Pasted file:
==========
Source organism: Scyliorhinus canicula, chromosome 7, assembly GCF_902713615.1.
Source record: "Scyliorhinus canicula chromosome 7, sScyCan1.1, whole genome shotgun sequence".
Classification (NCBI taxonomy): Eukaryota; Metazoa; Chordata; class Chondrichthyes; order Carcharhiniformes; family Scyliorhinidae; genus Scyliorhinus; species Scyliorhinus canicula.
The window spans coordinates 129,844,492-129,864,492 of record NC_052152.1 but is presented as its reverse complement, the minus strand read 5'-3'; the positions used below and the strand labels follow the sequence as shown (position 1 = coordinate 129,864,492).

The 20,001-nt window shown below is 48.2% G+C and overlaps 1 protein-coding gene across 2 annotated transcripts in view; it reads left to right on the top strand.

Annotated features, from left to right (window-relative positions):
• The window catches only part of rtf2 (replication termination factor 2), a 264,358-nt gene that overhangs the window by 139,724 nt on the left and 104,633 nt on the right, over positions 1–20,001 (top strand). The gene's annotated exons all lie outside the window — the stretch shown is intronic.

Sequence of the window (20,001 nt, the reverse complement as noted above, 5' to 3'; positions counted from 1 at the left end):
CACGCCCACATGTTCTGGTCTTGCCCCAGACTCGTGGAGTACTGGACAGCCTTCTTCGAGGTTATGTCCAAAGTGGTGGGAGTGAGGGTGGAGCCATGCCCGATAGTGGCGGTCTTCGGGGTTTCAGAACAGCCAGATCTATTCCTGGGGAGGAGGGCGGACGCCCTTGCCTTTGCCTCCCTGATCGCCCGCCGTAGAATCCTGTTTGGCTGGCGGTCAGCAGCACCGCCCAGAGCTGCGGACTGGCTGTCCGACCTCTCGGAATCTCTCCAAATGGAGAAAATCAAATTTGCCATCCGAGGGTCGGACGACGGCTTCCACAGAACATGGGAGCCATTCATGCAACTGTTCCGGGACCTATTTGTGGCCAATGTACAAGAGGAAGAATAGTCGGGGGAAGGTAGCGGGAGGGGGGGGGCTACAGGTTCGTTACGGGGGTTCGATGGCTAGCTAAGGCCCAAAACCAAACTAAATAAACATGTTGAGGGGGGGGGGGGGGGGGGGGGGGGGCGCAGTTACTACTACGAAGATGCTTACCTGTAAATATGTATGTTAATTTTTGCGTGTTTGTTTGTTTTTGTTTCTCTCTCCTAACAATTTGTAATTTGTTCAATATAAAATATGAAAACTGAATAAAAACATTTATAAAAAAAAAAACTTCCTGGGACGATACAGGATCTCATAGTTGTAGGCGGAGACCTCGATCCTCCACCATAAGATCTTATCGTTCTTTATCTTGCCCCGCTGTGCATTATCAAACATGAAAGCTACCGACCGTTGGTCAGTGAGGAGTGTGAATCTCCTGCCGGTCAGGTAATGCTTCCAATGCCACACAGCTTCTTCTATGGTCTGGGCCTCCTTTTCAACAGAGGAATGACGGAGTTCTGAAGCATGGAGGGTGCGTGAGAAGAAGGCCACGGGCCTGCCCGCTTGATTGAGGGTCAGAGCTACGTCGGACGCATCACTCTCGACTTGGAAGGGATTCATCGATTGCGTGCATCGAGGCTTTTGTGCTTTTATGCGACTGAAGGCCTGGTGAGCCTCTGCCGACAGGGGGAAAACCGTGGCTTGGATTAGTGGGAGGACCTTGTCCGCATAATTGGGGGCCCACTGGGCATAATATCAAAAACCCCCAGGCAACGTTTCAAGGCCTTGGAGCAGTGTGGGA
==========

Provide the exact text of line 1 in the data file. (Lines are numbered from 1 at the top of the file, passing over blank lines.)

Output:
Source organism: Scyliorhinus canicula, chromosome 7, assembly GCF_902713615.1.